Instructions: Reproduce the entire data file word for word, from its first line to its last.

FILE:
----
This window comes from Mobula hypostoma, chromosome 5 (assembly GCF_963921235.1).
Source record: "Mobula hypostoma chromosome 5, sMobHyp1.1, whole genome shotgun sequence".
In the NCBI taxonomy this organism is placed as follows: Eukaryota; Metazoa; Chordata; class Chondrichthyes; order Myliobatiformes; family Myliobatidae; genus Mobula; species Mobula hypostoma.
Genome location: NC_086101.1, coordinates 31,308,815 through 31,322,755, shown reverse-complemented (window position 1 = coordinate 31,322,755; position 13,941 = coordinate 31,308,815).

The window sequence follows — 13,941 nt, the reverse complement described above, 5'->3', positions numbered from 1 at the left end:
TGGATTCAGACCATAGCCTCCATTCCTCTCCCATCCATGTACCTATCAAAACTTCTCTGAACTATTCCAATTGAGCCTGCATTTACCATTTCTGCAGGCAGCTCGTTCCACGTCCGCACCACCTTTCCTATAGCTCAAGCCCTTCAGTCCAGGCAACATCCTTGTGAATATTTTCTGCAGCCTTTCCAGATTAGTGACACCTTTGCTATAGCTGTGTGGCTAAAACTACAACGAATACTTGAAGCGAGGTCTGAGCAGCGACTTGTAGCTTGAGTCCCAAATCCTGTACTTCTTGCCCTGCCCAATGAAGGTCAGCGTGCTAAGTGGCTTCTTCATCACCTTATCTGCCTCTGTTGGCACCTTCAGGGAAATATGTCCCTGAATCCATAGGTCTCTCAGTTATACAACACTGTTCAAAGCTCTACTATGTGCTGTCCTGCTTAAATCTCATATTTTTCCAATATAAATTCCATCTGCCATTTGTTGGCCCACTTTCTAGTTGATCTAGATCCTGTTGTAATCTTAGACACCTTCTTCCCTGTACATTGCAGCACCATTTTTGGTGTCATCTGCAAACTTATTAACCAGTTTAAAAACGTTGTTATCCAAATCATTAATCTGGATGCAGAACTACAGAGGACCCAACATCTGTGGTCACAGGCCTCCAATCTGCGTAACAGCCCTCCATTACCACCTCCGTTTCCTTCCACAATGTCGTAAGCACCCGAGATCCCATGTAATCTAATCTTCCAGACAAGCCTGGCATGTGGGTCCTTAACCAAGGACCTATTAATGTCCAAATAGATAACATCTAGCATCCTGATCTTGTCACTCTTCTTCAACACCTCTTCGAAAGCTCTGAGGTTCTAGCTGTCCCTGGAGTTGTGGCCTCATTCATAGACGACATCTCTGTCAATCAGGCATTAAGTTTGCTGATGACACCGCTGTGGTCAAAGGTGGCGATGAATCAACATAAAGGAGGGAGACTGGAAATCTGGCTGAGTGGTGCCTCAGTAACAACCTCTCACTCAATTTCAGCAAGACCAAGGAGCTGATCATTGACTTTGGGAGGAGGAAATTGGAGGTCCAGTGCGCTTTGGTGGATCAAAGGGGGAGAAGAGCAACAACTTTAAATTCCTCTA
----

This window comes from Mobula hypostoma, chromosome 5 (assembly GCF_963921235.1).
Source record: "Mobula hypostoma chromosome 5, sMobHyp1.1, whole genome shotgun sequence".
In the NCBI taxonomy this organism is placed as follows: Eukaryota; Metazoa; Chordata; class Chondrichthyes; order Myliobatiformes; family Myliobatidae; genus Mobula; species Mobula hypostoma.
Genome location: NC_086101.1, coordinates 31,308,815 through 31,322,755, shown reverse-complemented (window position 1 = coordinate 31,322,755; position 13,941 = coordinate 31,308,815).

The window sequence follows — 13,941 nt, the reverse complement described above, 5'->3', positions numbered from 1 at the left end:
TGGATTCAGACCATAGCCTCCATTCCTCTCCCATCCATGTACCTATCAAAACTTCTCTGAACTATTCCAATTGAGCCTGCATTTACCATTTCTGCAGGCAGCTCGTTCCACGTCCGCACCACCTTTCCTATAGCTCAAGCCCTTCAGTCCAGGCAACATCCTTGTGAATATTTTCTGCAGCCTTTCCAGATTAGTGACACCTTTGCTATAGCTGTGTGGCTAAAACTACAACGAATACTTGAAGCGAGGTCTGAGCAGCGACTTGTAGCTTGAGTCCCAAATCCTGTACTTCTTGCCCTGCCCAATGAAGGTCAGCGTGCTAAGTGGCTTCTTCATCACCTTATCTGCCTCTGTTGGCACCTTCAGGGAAATATGTCCCTGAATCCATAGGTCTCTCAGTTATACAACACTGTTCAAAGCTCTACTATGTGCTGTCCTGCTTAAATCTCATATTTTTCCAATATAAATTCCATCTGCCATTTGTTGGCCCACTTTCTAGTTGATCTAGATCCTGTTGTAATCTTAGACACCTTCTTCCCTGTACATTGCAGCACCATTTTTGGTGTCATCTGCAAACTTATTAACCAGTTTAAAAACGTTGTTATCCAAATCATTAATCTGGATGCAGAACTACAGAGGACCCAACATCTGTGGTCACAGGCCTCCAATCTGCGTAACAGCCCTCCATTACCACCTCCGTTTCCTTCCACAATGTCGTAAGCACCCGAGATCCCATGTAATCTAATCTTCCAGACAAGCCTGGCATGTGGGTCCTTAACCAAGGACCTATTAATGTCCAAATAGATAACATCTAGCATCCTGATCTTGTCACTCTTCTTCAACACCTCTTCGAAAGCTCTGAGGTTCTAGCTGTCCCTGGAGTTGTGGCCTCATTCATAGACGACATCTCTGTCAATCAGGCATTAAGTTTGCTGATGACACCGCTGTGGTCAAAGGTGGCGATGAATCAACATAAAGGAGGGAGACTGGAAATCTGGCTGAGTGGTGCCTCAGTAACAACCTCTCACTCAATTTCAGCAAGACCAAGGAGCTGATCATTGACTTTGGGAGGAGGAAATTGGAGGTCCAGTGCGCTTTGGTGGATCAAAGGGGGAGAAGAGCAACAACTTTAAATTCCTCTA